Shout out to Gloucester DPW’s Michael Silva and John Harris. This morning they removed all the rocks that were blocking the drainage pipe on Atlantic Road, near the Grapevine Road intersection. The rocks had been pushed into the drain by the March nor’easters.
Tag Archives: Atlantic Road
For the next two weeks, I am offering a limited edition of the photo “We Love You Too Snowy Owl.” The 8 x 12 photo will be printed on fine art hot press paper and signed. At the end of two weeks, after orders are in and checks received, I will place the order with the printer. The $95.00 price includes shipping and tax. If you would like to purchase a photo of Hedwig, please email me at firstname.lastname@example.org Thank you!
Our beautiful Snowy Owl Hedwig was last seen on Monday night, March 12th. This was also the night before the third nor’easter. She was perched on the railing of the Ocean House Inn facing towards the sea. The wind was blowing fiercely. Well after dark, and after making several attempts, she successfully flew in a southerly direction out over the water.
It has been two weeks since that last sighting and perhaps we will see her again, but I imagine her to be safe and undertaking her return journey to the Arctic tundra, well-fed from her stay on Cape Ann. Whether she was well-rested is another story. The great majority of people who came to see this most approachable of owls were respectful and considerate of her quiet space. The crows however, were nothing short of brutal. After learning about why crows attack owls, and the degree of aggression possible, I am surprised she lasted as long as she did, and without great injury.
Crows and owls are natural enemies because a murder of crows may mob an owl to death (or any raptor by which it feels threatened) and owls occasionally eat crows. Crows are diurnal, which means they feed during the day. The majority of North American owl species that they encounter are nocturnal (night feeding). In the case of Snowy Owls, which feed both day and night, their paths may occasionally cross, as happened when Hedwig moved into the crow’s territory along Gloucester’s Atlantic Road.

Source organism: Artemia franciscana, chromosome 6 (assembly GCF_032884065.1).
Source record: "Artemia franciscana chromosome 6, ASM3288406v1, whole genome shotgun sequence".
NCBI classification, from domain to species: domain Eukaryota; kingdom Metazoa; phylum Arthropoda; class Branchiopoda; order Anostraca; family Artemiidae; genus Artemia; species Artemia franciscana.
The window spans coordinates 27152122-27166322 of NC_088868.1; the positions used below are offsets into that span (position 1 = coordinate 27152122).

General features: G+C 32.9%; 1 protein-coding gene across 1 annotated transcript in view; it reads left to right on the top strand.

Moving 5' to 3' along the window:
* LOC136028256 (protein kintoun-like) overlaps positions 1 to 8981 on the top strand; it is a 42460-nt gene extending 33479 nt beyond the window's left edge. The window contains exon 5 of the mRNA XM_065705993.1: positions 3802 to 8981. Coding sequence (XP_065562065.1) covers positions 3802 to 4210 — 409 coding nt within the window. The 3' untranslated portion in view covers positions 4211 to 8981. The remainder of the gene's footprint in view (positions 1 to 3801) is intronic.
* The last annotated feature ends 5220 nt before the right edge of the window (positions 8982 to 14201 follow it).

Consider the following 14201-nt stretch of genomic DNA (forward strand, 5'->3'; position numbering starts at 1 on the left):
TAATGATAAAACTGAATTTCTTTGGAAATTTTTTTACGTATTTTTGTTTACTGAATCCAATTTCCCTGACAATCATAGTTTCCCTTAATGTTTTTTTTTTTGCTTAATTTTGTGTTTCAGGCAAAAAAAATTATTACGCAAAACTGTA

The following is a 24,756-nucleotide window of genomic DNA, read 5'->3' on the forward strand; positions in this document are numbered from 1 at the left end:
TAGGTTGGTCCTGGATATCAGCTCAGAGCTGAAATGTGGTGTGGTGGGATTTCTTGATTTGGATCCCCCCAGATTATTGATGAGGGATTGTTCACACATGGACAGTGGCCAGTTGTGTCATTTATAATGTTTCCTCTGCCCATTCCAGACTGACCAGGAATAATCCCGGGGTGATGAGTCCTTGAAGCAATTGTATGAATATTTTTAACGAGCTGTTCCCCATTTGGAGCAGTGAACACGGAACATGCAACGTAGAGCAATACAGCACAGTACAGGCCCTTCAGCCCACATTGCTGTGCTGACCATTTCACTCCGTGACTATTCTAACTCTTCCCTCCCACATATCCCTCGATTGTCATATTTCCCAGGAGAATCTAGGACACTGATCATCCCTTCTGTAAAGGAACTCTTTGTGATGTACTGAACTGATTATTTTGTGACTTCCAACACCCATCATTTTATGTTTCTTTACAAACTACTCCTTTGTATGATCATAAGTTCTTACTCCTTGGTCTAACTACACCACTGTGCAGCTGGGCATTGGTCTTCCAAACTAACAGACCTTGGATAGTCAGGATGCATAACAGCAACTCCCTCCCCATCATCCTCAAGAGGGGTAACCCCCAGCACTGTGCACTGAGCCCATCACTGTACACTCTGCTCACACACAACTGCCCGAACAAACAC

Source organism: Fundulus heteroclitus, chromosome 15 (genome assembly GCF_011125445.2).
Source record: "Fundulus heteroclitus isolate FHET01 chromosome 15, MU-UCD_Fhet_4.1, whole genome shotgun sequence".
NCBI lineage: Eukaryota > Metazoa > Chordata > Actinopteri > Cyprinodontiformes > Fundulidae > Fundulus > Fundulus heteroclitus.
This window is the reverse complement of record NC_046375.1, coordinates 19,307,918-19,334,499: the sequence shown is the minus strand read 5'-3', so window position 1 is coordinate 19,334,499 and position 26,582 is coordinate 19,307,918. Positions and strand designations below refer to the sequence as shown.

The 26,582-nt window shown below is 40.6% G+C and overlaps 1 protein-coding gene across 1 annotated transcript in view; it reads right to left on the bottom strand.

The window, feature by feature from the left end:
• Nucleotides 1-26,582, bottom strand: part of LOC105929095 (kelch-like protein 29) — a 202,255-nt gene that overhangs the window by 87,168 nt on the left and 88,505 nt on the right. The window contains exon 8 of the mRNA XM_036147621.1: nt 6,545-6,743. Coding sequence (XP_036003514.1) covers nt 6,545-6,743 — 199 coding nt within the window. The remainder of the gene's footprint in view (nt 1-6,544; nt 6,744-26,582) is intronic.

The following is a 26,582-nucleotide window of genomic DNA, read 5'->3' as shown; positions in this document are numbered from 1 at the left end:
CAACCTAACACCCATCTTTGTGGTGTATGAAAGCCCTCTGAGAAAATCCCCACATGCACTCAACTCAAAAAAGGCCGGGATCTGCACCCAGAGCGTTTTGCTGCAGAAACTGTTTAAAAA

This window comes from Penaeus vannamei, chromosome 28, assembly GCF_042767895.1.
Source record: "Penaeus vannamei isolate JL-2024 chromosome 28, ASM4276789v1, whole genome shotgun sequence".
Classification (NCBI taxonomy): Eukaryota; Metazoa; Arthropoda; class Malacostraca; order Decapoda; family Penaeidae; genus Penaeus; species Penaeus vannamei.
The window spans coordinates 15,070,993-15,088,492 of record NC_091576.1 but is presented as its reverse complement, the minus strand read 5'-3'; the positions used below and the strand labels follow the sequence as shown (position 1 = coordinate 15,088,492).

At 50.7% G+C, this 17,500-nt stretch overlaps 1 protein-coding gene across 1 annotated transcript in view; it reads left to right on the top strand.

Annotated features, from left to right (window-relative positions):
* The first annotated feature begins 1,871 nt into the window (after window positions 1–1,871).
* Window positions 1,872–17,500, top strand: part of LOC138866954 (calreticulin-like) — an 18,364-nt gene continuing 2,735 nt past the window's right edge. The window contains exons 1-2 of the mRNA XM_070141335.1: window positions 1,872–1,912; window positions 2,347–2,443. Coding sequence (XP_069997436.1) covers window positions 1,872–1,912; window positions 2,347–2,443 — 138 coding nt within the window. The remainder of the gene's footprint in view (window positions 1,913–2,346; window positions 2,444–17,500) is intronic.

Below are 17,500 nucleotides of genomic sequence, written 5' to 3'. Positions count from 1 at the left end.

American Crows harassing Snowy Owl Hedwig
A flock of American Crows can run circles around most owls, pecking, dive bombing, chasing, and in some instances killing. Snowy Owls are the exception; they are larger, stronger, and faster flyers than other North American owl species. And too, Snowy Owls are closely related to Great Horned Owls, a species known to eat crows when they are roosting overnight. So even though a crow in our area may never before have encountered a Snowy Owl, they instinctively know danger is present.
With their incredible ability for recollection, crows are considered the brainiacs of the bird world. Daily, Hedwig outsmarted this smartest of bird species. She learned to stay well-hidden during the daylight hours, laying low atop the hotel roofs. Her salt and pepper coloring blended perfectly with the black, white, and gray colors of industrial roof venting equipment. She adapted to hunting strictly at night, after the crows had settled in for the evening, returning to her hideouts before the day began.